We examine to what extent the waters of Monterey Bay act independently of those along the central California coast. Sea surface temperatures (SSTs) from 1920 to 2014 from the central California coast and Monterey Bay were analyzed for long-term trends. To estimate the trends, singular spectrum analysis and empirical mode decomposition were employed. Between 1920 and 1940, long-term trends inside and outside Monterey Bay revealed rapidly increasing temperatures. After 1940 trends inside the bay indicate that temperatures increased from ~1950 for the next 40 years, peaking around 1990, and then decreased rapidly through 2013. Offshore, temperatures increased to the early 1960s, after which they decreased until 2014. El Nino episodes, the Pacific decadal oscillation (PDO), and increased coastal upwelling contribute to the long-term trends. Also, the impact of regime shifts associated with the PDO may be sustained for decades. Overall, the differences in the trends inside and outside Monterey Bay are significant only during summer where large-scale processes dominate offshore, and smaller-scale processes are important in and around the bay. Finally, our results suggest that waters inside the bay, although they co-vary with the waters further offshore, often appear to behave independently based on the long-term trends.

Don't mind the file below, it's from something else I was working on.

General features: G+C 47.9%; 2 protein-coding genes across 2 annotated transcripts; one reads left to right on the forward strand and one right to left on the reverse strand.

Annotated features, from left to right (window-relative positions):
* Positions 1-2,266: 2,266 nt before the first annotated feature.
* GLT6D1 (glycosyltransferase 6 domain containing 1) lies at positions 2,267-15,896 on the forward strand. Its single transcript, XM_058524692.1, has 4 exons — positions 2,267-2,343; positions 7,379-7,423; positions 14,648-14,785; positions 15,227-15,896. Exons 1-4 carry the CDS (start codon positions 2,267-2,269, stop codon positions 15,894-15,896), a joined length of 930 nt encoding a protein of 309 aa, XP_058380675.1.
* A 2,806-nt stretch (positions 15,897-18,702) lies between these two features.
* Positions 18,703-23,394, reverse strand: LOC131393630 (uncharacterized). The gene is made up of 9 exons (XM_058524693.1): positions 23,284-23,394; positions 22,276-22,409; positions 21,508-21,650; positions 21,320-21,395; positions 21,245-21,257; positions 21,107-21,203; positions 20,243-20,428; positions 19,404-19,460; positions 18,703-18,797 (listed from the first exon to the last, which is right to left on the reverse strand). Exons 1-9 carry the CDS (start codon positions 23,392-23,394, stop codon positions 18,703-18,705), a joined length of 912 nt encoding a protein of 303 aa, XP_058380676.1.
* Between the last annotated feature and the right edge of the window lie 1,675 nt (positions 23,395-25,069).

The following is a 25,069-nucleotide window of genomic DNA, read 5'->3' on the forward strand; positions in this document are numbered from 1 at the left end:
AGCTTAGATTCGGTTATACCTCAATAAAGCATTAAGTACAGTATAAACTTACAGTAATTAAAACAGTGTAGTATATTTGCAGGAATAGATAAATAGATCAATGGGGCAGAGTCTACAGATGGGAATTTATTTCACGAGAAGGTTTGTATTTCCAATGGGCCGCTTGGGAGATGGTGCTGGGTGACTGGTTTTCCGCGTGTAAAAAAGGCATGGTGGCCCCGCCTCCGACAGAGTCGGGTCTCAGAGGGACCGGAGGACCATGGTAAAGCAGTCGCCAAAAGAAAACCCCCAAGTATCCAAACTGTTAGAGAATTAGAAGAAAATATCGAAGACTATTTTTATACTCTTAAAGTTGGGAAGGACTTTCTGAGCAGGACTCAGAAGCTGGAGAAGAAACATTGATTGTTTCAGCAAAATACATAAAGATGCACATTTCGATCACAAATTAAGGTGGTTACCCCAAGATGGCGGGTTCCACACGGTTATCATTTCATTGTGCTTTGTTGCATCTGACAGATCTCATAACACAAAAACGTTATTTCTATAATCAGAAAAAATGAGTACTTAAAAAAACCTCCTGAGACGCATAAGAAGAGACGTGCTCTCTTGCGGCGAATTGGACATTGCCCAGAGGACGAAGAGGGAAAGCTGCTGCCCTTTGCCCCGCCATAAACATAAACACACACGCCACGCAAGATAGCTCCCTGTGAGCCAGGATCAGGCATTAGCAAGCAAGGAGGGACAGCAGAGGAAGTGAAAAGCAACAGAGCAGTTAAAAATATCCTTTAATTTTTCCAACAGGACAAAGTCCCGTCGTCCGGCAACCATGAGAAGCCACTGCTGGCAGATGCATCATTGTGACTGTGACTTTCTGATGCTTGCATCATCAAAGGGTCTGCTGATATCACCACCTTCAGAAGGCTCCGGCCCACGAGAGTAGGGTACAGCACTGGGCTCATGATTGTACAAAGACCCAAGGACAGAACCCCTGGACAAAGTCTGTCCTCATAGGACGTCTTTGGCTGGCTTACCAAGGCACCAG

Part of the book: Coastal and Marine Environments
Elkhorn Slough was first exposed to the waters of Monterey Bay with the construction of Moss Landing Harbor in 1946. It follows a 10-km path inland from Moss Landing Harbor. Today, it is a habitat and sanctuary for a wide variety of marine mammals, fish, and seabirds. The currents, tides and physical properties of Elkhorn Slough have been observed since 1970. It is an ebb-dominated estuary due to the asymmetric rise and fall of the tides which produces ebb currents that dominate. Tidal distortion increases inland due to frictional effects and extensive mud flats and Salicornia marsh. Tidal distortion also produces overtides and compound tides. Tidal elevations and currents often reveal the characteristics of a standing wave system. The temperature and salinity of lower Elkhorn Slough reflect the influence of Monterey Bay waters, whereas the upper Slough is more sensitive to local processes. Maximum tidal currents in Elkhorn Slough have increased from ∼75 to ∼150 cm/s since 1970. This increase is primarily due to the change in tidal prism which has increased from ∼2.5 to ∼7.6 × 106 m3 between 1956 and 2003. Finally, this increase is due to both man-made changes and continued tidal erosion.
Part of the book: Estuaries and Coastal Zones